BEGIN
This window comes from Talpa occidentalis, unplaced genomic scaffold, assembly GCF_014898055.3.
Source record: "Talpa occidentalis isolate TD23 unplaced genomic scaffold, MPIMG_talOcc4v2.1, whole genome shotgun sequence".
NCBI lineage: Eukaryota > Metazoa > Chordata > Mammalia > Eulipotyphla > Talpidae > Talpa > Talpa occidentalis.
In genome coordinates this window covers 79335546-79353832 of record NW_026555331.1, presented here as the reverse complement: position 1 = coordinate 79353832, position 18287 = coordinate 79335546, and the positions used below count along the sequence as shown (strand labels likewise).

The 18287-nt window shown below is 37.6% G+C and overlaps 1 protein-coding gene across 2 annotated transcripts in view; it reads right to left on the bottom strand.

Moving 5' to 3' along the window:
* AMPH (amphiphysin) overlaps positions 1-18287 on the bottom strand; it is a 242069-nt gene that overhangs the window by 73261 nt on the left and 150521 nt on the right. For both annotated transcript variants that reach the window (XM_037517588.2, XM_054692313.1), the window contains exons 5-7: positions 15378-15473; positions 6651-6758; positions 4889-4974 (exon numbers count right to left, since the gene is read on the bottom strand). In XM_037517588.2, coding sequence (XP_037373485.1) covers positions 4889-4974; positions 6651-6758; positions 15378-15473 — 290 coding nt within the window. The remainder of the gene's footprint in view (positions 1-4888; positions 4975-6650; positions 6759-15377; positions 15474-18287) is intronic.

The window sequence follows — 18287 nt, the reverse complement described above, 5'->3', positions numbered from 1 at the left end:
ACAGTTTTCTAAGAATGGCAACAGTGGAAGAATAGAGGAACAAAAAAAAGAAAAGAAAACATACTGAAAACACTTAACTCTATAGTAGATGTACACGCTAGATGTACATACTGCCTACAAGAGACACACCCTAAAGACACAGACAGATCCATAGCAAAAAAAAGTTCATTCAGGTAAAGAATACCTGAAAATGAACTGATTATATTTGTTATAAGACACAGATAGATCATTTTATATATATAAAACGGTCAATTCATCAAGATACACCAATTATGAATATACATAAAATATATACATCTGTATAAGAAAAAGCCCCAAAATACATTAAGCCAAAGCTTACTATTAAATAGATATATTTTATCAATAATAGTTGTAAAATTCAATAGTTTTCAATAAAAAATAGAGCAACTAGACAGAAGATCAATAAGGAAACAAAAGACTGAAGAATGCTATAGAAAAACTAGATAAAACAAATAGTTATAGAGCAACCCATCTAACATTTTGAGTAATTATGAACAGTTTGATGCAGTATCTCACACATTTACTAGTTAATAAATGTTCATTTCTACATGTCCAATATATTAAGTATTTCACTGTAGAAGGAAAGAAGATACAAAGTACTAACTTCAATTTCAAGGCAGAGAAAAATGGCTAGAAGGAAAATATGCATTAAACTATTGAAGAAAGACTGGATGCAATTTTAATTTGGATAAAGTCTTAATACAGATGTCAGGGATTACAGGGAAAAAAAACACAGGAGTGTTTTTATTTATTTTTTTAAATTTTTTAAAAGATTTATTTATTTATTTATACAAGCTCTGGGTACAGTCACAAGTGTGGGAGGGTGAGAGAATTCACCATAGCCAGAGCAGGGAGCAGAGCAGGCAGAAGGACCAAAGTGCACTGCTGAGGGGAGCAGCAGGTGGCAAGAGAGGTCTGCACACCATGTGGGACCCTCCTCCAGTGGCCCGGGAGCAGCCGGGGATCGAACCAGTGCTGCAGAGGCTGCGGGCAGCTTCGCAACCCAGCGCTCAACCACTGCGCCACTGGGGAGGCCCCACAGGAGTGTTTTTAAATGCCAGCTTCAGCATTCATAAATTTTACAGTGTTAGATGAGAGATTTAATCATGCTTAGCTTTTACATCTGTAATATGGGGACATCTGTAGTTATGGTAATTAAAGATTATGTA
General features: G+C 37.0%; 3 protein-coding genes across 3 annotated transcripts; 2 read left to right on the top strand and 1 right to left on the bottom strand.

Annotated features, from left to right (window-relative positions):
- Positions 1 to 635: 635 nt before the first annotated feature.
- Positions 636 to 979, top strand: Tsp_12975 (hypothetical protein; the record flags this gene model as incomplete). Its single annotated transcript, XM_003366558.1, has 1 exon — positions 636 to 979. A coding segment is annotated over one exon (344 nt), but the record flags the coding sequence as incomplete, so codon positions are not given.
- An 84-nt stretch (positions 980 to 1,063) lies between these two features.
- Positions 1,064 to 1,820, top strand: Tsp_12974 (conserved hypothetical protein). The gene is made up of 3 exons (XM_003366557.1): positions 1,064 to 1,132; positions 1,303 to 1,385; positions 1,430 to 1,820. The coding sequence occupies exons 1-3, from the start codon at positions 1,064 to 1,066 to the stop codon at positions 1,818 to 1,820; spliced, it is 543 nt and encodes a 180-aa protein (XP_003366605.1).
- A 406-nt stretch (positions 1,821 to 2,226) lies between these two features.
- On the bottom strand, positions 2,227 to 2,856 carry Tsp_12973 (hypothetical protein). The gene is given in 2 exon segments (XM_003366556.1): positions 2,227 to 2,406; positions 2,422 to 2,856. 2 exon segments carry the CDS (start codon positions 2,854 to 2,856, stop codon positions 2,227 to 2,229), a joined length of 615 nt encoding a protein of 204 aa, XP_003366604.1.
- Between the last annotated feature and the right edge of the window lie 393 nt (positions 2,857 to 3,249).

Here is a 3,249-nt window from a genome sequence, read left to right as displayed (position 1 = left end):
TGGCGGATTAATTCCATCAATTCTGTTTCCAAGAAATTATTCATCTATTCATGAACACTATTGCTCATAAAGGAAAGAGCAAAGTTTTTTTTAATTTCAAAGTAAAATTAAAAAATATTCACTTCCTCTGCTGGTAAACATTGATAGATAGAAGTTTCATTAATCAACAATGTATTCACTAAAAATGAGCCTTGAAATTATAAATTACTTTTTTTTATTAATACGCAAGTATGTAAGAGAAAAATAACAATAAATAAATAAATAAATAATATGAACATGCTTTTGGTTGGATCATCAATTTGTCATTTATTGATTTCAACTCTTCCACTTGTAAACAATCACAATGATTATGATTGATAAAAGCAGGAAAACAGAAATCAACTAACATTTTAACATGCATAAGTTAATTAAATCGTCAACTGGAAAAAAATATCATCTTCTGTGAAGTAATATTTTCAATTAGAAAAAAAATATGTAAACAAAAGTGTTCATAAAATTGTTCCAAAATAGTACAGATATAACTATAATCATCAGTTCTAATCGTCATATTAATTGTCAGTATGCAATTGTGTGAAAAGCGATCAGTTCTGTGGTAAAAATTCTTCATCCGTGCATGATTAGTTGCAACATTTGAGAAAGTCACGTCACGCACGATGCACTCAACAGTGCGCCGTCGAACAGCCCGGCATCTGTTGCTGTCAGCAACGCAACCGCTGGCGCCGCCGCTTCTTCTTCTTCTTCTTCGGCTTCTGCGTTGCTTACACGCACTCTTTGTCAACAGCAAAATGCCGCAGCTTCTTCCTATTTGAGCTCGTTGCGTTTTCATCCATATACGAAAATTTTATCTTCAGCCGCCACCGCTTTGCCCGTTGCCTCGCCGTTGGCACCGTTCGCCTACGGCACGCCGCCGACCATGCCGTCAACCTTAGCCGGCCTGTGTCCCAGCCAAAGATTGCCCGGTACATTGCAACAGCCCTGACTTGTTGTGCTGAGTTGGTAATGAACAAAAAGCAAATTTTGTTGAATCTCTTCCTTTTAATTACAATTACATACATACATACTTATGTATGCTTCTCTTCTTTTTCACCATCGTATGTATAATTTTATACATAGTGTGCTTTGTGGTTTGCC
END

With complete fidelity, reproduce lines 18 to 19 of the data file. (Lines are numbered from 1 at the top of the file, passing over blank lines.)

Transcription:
- Between the last annotated feature and the right edge of the window lie 393 nt (positions 2,857 to 3,249).

Here is a 3,249-nt window from a genome sequence, read left to right as displayed (position 1 = left end):